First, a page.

The Federalist Papers
1788
This book is public domain or creative commons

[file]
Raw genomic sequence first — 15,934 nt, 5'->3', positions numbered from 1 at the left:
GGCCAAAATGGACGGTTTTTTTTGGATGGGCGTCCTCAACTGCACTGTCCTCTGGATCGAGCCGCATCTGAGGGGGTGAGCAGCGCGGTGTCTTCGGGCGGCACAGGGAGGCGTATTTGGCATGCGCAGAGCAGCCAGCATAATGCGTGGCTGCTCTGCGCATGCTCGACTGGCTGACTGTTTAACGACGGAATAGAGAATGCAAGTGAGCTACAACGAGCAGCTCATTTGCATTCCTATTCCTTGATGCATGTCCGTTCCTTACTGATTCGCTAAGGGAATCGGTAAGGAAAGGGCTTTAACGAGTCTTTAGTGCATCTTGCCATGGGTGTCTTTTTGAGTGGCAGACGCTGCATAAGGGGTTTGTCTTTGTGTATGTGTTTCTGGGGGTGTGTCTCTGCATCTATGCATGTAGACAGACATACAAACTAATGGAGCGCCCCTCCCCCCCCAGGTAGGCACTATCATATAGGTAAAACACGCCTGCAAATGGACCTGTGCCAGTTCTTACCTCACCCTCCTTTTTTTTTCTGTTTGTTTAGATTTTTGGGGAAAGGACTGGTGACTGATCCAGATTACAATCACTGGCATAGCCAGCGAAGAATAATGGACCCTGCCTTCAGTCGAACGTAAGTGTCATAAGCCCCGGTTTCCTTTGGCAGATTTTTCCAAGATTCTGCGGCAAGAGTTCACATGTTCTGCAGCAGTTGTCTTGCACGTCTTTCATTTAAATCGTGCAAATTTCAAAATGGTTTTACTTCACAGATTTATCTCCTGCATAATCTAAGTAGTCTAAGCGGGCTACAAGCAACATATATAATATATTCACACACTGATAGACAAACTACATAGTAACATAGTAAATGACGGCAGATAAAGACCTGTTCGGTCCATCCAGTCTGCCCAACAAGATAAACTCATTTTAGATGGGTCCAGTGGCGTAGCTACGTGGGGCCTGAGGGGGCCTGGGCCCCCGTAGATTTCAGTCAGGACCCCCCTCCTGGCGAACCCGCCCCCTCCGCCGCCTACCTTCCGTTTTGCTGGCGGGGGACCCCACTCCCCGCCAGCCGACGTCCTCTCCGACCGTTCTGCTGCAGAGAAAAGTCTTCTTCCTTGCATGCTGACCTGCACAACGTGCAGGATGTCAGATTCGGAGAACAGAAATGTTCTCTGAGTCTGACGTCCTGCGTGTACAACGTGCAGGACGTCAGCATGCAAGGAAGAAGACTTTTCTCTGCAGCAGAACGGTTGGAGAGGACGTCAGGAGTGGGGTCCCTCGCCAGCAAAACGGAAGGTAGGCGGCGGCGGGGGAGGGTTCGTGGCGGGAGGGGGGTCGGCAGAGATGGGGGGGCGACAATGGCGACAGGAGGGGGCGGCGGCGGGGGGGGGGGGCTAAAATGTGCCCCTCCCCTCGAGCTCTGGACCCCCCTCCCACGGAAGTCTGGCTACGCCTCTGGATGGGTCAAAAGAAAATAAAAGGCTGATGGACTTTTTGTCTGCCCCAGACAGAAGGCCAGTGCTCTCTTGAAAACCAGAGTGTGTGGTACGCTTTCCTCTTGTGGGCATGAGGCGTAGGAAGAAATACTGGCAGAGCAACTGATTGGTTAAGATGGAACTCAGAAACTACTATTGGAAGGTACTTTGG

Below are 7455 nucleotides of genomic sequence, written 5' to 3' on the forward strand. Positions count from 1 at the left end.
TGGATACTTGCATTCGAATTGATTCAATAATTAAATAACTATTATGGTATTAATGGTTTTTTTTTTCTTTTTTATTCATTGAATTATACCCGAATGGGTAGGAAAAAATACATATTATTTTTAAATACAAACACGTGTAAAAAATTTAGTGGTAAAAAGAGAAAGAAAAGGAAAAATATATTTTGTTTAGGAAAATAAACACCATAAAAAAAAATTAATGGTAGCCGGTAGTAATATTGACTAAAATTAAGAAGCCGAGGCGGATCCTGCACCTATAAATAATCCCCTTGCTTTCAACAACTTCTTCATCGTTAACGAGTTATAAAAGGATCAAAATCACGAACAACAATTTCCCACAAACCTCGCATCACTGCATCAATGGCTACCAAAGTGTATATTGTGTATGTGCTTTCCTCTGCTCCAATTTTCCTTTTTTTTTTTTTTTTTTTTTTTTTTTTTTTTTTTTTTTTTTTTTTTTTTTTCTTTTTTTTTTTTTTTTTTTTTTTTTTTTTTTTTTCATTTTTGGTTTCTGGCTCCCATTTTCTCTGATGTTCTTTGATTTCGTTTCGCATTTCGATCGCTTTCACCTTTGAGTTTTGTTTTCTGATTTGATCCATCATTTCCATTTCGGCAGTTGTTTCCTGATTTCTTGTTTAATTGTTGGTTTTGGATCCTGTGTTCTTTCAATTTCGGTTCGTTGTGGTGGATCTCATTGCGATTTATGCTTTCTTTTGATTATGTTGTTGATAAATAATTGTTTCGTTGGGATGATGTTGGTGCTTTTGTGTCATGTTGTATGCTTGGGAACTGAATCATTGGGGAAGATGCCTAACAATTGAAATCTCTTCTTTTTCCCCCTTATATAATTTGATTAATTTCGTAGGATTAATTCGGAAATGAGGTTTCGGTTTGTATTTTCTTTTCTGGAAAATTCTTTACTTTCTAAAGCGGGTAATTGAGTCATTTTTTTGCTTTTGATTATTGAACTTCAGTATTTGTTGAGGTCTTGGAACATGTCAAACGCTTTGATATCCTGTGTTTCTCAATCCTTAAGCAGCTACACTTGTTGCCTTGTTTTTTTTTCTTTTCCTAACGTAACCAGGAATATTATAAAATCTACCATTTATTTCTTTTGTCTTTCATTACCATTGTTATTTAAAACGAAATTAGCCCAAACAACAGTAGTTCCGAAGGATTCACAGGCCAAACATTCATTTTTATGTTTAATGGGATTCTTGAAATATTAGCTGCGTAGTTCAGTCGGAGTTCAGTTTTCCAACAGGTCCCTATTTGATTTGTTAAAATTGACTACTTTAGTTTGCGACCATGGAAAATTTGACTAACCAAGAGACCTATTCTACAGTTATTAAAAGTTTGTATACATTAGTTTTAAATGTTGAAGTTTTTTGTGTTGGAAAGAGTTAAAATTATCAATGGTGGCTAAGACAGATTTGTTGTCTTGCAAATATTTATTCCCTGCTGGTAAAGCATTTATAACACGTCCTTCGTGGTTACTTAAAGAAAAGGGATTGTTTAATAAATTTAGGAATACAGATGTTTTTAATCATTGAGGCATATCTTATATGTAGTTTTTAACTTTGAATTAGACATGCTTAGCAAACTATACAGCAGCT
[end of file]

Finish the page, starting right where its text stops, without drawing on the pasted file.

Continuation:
The Federalist Papers is a collection of 85 articles and essays written by Alexander Hamilton, James Madison, and John Jay under the collective pseudonym "Publius" to promote the ratification of the United States Constitution. The authors of The Federalist intended to influence the voters to ratify the Constitution. In Federalist No. 1, they explicitly set that debate in broad political terms: It has been frequently remarked, that it seems to have been reserved to the people of this country, by their conduct and example, to decide the important question, whether societies of men are really capable or not, of establishing good government from reflection and choice, or whether they are forever destined to depend, for their political constitutions, on accident and force. The Federalist Papers serve as a primary source for interpretation of the Constitution, as they outline the philosophy and motivation of the proposed system of government.The authors of the Federalist Papers wanted to both influence the vote in favor of ratification and shape future interpretations of the Constitution. According to historian Richard Morris, they are an "incomparable exposition of the Constitution, a classic in political science unsurpassed in both breadth and depth by the product of any later American writer." -Wikipedia
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